Green hydrogen: The only oxygen and water balanced
The use of any fuel depletes the oxygen content of the atmosphere, with one exception: hydrogen produced from water. Water electrolysis liberates oxygen from water in the precise stoichiometric ratio required to oxidise (and hence release energy from) the co-produced hydrogen. As a commercial fuel production process, electrolysis is unique in providing the oxidant as well as the fuel; electrolytic oxygen can thereby replenish the consumption of atmospheric oxygen due to hydrogen use. Furthermore, the amount of water consumed during electrolysis is reproduced when the hydrogen is oxidised. So the use of electrolysers and electrolytic hydrogen does not affect global oxygen and water resources: ‘green’ hydrogen may thus be described as the only oxygen and water balanced fuel. Conversely, the use of hydrogen derived from fossil fuels (with or without carbon capture and storage, CCS) depletes the oxygen resource and increases water vapour emissions to the atmosphere, which enhances the rate of global warming. Therefore, a worldwide multi-TW deployment of electrolysers could provide very substantial amounts of hydrogen for the energy system, and oxygen for the global ecosystem. This should be done in combination with other measures for combatting oxygen depletion (such as reducing combustion, increasing forestation, and reducing nutrient inputs to the ocean from sewage and agriculture). In this way the long-term objective should be to stabilise, or even increase slightly, the concentrations of atmospheric and aquatic oxygen, and possibly speed up the decay of atmospheric methane. Clearly the production and use of hydrogen derived from fossil fuels contravenes this objective, and should cease without delay.
Oxygen depletion and water vapour addition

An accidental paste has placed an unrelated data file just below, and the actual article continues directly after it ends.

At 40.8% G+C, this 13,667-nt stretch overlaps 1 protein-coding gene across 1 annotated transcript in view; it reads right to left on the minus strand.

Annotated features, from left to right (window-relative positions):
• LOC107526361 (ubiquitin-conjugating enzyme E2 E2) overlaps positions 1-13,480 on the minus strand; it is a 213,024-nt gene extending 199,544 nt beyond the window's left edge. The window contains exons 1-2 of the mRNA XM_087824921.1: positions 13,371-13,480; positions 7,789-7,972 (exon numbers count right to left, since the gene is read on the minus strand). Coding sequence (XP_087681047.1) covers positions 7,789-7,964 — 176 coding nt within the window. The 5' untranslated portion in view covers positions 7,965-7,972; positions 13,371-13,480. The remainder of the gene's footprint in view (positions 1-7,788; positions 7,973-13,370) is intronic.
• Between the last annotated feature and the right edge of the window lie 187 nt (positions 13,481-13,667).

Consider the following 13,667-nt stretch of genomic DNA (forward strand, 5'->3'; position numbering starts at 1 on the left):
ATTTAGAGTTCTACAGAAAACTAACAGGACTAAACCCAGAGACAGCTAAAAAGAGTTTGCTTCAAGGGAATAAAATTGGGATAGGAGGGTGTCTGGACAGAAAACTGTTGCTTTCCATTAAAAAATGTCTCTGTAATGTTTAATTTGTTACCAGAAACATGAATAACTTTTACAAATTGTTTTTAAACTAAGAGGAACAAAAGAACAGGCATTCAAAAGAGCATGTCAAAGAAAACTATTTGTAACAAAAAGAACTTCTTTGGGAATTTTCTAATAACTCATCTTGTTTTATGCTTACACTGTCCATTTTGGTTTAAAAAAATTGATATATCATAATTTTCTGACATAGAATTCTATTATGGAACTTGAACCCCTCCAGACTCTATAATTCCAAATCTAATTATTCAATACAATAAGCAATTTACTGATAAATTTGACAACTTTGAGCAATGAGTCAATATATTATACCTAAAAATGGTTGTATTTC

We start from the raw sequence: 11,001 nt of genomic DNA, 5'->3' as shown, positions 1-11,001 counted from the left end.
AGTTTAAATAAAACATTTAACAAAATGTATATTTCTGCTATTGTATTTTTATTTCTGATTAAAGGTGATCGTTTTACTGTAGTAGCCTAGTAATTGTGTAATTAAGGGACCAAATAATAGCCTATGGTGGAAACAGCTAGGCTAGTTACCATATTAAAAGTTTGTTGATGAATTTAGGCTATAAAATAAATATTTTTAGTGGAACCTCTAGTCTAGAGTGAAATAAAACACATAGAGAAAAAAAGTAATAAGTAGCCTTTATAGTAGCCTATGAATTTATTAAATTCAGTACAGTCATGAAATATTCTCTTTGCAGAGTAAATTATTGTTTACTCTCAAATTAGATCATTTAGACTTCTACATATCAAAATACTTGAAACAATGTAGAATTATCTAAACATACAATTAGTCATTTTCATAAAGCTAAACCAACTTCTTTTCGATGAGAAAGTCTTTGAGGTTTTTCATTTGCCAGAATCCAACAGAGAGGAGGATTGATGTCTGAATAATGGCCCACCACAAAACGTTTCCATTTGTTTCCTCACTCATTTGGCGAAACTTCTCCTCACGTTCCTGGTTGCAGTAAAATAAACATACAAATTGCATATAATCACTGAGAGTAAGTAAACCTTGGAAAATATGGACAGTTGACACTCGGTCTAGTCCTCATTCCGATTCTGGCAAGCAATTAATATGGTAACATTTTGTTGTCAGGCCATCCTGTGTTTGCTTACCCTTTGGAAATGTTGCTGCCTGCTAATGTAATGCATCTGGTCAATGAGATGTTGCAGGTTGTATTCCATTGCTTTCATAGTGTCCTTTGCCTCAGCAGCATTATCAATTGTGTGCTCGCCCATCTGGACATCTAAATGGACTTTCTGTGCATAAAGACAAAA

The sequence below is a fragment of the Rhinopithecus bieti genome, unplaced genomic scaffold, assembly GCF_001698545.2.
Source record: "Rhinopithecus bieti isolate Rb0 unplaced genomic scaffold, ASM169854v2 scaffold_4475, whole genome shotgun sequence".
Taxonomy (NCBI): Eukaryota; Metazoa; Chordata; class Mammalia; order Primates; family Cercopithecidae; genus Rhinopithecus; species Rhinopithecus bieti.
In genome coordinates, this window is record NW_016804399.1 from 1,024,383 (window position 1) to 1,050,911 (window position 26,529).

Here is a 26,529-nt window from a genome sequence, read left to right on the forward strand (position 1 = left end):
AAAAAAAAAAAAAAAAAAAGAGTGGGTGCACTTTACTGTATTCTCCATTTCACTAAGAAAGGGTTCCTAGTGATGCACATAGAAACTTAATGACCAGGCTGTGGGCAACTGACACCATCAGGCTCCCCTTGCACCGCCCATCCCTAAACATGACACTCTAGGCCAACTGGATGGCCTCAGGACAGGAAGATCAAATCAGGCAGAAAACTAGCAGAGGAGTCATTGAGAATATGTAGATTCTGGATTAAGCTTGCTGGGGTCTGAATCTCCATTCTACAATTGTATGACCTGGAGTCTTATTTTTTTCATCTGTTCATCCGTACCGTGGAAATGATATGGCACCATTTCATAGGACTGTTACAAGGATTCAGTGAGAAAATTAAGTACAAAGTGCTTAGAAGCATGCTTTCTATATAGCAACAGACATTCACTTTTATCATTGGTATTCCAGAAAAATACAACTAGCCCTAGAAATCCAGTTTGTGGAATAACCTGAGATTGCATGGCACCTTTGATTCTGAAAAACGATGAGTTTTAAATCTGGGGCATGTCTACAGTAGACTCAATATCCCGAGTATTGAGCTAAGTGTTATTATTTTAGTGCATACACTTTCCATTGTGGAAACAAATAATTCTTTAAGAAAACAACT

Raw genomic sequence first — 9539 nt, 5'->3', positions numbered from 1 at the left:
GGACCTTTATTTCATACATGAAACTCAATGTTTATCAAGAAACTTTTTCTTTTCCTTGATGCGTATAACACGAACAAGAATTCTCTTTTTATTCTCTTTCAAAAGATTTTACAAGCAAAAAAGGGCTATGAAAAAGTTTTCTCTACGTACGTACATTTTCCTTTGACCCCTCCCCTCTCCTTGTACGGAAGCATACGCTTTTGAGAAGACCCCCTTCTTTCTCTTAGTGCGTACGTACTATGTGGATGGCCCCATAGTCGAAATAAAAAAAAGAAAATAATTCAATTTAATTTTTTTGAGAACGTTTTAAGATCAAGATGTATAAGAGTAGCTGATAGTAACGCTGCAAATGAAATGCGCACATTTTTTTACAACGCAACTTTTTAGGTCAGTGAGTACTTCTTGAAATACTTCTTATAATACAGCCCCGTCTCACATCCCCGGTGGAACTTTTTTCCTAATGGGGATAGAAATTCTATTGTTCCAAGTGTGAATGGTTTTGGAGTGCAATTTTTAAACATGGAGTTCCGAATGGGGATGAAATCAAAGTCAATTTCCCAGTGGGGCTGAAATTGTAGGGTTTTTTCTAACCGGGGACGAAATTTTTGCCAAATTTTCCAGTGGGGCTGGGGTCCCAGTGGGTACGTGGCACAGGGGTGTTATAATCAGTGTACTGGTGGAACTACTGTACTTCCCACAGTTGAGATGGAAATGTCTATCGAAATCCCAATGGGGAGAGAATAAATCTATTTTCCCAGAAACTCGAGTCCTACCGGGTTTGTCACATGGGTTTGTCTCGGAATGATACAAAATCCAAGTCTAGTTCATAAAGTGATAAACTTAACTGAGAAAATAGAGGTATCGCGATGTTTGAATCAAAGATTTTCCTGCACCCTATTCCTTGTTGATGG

Oxygen is the second most abundant gas on Earth after nitrogen. It is produced primarily by photosynthesis and consumed mainly by combustion, respiration and fire (e.g. it has been estimated that fossil fuel combustion consumes over eight times more oxygen per annum than human respiration). There are also several industrial processes which of themselves consume oxygen (e.g. steel production, oil refining and wastewater treatment). Based on measurements taken since 1989, the atmospheric oxygen concentration has been decreasing slowly at an annual rate of about 19 molecules per million.This trend will continue, and for the business-as-usual RCP8.5 (Representative Concentration Pathway, 8.5 W/m2) global warming scenario,the concentration is predicted to decrease from 20.946% to 20.825% by 2100, or on average by about 0.0015% per annum. The overall rate of change (e.g. see Figure 1), which is influenced both by changes in oxygen production and consumption, may be parabolic rather than linear, and so result in the concentration falling to zero in about 4400 years. In the short term, the change is too gradual to impact human health; this will only occur when the concentration falls below about 19.5%. However, the current rate of oxygen depletion is sufficient to influence global warming.